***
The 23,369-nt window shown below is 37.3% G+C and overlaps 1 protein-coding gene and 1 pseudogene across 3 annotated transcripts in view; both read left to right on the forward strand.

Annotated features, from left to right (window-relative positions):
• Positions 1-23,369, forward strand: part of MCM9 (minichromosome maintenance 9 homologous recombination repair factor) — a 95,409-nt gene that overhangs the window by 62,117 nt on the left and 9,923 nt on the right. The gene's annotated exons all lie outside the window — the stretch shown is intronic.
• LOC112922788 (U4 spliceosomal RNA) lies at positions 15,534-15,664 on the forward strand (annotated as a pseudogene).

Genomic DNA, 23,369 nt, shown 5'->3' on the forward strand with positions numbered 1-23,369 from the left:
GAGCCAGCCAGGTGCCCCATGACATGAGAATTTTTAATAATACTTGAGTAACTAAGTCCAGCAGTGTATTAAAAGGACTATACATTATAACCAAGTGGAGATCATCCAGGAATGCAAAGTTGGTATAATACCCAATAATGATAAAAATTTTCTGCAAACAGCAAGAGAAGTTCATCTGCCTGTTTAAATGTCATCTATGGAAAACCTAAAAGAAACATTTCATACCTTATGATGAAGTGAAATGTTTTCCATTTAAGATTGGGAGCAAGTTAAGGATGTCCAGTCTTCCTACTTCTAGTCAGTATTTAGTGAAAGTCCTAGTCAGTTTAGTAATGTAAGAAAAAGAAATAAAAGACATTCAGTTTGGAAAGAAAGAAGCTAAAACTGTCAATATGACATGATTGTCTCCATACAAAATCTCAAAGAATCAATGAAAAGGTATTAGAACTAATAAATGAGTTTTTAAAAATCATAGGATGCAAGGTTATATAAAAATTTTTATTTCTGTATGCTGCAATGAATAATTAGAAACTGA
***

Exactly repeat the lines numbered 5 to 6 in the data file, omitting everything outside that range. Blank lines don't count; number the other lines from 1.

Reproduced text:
Genomic DNA, 23,369 nt, shown 5'->3' on the forward strand with positions numbered 1-23,369 from the left:
GAGCCAGCCAGGTGCCCCATGACATGAGAATTTTTAATAATACTTGAGTAACTAAGTCCAGCAGTGTATTAAAAGGACTATACATTATAACCAAGTGGAGATCATCCAGGAATGCAAAGTTGGTATAATACCCAATAATGATAAAAATTTTCTGCAAACAGCAAGAGAAGTTCATCTGCCTGTTTAAATGTCATCTATGGAAAACCTAAAAGAAACATTTCATACCTTATGATGAAGTGAAATGTTTTCCATTTAAGATTGGGAGCAAGTTAAGGATGTCCAGTCTTCCTACTTCTAGTCAGTATTTAGTGAAAGTCCTAGTCAGTTTAGTAATGTAAGAAAAAGAAATAAAAGACATTCAGTTTGGAAAGAAAGAAGCTAAAACTGTCAATATGACATGATTGTCTCCATACAAAATCTCAAAGAATCAATGAAAAGGTATTAGAACTAATAAATGAGTTTTTAAAAATCATAGGATGCAAGGTTATATAAAAATTTTTATTTCTGTATGCTGCAATGAATAATTAGAAACTGA